Process Profile: Andre Yang Discusses “Why I Feel the Way I Do About SB 1070”

Andre Yang | Photo by Mary Yang

Andre Yang is a Hmong American poet from Fresno, California. He is a founding member of the Hmong American Writers’ Circle (HAWC), where he actively conducts and participates in public writing workshops. He completed the Creative Writing (Poetry) MFA program at California State University, Fresno, where he was a Philip Levine Scholar, recipient of the Academy of American Poets-sponsored Ernesto Trejo Prize, and the Graduate Dean’s Medalist of the College of Arts and Humanities.  Andre is a Kundiman Asian American Poetry Fellow, and has attended the Tin House Summer Writers Workshop, the Napa Valley Writers’ Conference, and recently completed an artist residency at the Ucross Foundation.  He co-edited How Do I Begin – A Hmong American Literary Anthology (Heyday, 2011), and his poetry has appeared in Paj Ntaub Voice, Beltway Poetry Quarterly, and the chapbook anthology ‘Here is a Pen’ (Achiote Press).

For APIA Heritage Month 2012, we are revisiting our Process Profile series, in which contemporary Asian American poets discuss their craft, focusing on their process for a single poem from inception to publication. This year, we’ve asked several Lantern Review contributors to discuss their process for composing a poem that we’ve published. In this installment, Andre Yang discusses his poem “Why I Feel the Way I Do About SB 1070,” which appeared in Issue 3 of Lantern Review.

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In a way, I have been writing this poem all my life, and considering all the things I discuss in the poem, it really does span my life.  The poem was written to express my feelings about the inception and implementation Arizona’s Senate Bill 1070, though I also wanted it to capture my thoughts on the interconnectedness of humanity.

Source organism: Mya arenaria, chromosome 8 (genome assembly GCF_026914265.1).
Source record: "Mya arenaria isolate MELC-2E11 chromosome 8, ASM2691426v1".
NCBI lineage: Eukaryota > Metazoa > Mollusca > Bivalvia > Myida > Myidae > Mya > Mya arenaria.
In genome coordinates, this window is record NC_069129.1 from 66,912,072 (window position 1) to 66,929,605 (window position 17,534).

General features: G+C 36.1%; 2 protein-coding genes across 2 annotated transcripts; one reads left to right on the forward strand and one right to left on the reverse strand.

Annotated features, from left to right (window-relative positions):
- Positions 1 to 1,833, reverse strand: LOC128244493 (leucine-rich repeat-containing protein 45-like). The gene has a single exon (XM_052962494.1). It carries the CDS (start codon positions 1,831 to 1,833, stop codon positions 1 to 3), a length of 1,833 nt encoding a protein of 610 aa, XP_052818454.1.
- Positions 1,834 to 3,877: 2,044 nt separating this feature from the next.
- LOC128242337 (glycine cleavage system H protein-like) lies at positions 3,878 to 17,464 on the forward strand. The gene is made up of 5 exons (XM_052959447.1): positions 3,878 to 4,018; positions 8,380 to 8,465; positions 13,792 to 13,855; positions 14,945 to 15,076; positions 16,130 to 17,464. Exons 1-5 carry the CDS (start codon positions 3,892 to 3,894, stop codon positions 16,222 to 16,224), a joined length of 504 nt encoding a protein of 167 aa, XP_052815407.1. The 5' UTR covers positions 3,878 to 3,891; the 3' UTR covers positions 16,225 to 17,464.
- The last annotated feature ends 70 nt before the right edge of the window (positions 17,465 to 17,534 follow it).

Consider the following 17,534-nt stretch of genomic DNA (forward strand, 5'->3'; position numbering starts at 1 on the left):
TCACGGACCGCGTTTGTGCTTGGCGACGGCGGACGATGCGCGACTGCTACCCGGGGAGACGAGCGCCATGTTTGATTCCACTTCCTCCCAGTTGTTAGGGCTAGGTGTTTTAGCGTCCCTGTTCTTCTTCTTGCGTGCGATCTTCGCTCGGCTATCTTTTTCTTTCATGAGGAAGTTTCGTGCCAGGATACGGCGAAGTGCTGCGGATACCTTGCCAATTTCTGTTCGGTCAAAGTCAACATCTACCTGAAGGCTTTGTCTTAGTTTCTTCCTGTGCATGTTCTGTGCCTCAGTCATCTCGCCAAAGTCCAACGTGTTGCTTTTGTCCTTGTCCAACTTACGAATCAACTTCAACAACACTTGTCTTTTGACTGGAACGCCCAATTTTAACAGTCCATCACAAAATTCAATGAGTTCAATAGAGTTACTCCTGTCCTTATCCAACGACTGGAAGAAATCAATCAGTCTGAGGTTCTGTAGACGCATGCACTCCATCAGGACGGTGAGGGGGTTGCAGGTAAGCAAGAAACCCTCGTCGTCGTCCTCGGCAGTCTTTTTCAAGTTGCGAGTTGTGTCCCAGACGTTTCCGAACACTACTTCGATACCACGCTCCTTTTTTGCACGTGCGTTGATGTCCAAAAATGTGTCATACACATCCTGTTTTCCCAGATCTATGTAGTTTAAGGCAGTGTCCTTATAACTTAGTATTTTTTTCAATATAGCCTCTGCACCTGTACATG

I might not have written “Why I Feel The Way I Do About SB 1070” had I not met Francisco Xavier Alarcón at his Ce Uno One book launch in Sacramento, California.   I overheard Francisco saying he was attending the Association of Writers and Writing Programs (AWP) Conference later that year in Washington D.C. (2011), and since I too was planning to attend the conference, I used that as a conversation starter and approached him.  He mentioned that while in D.C., he would be organizing two off-site Floricanto readings based on his Facebook page, “Poets Responding to SB 1070,” and that well-established poets like Martín Espada would be taking part in the reading.  Five minutes into the conversation, he asked, to my complete surprise, if I wanted to participate in the readings. I said I’d be honored, and told him I’d contact him when I felt I had a poem worthy of the purpose.

Continue reading “Process Profile: Andre Yang Discusses “Why I Feel the Way I Do About SB 1070””

Process Profile: Vikas K. Menon Discusses “Othertongue”

Vikas K. Menon

Vikas K. Menon is a poet and playwright whose poems have appeared or are forthcoming in publications such as burntdistrict, diode, and The Literary Review, among others.  His poetry manuscript godflesh was a finalist for the 2010 Kinereth Gensler Award and a semifinalist for the Beatrice Hawley award, both from Alice James Books.   His poetry has been featured in Indivisible:  An Anthology of South Asian American Poetry and is forthcoming in The HarperCollins Book of English Poetry by Indians.  He is a board member of Kundiman, the first organization of its kind dedicated to supporting Asian-American poetry and is the Resident Playwright of Ruffled Feathers Theater company. 

For APIA Heritage Month 2012, we are revisiting our Process Profile series, in which contemporary Asian American poets discuss their craft, focusing on their process for a single poem from inception to publication. This year, we’ve asked several Lantern Review contributors to discuss their process for composing a poem that we’ve published. In this installment, Vikas K. Menon discusses his poem “Othertongue,” which appeared in Issue 3 of Lantern Review.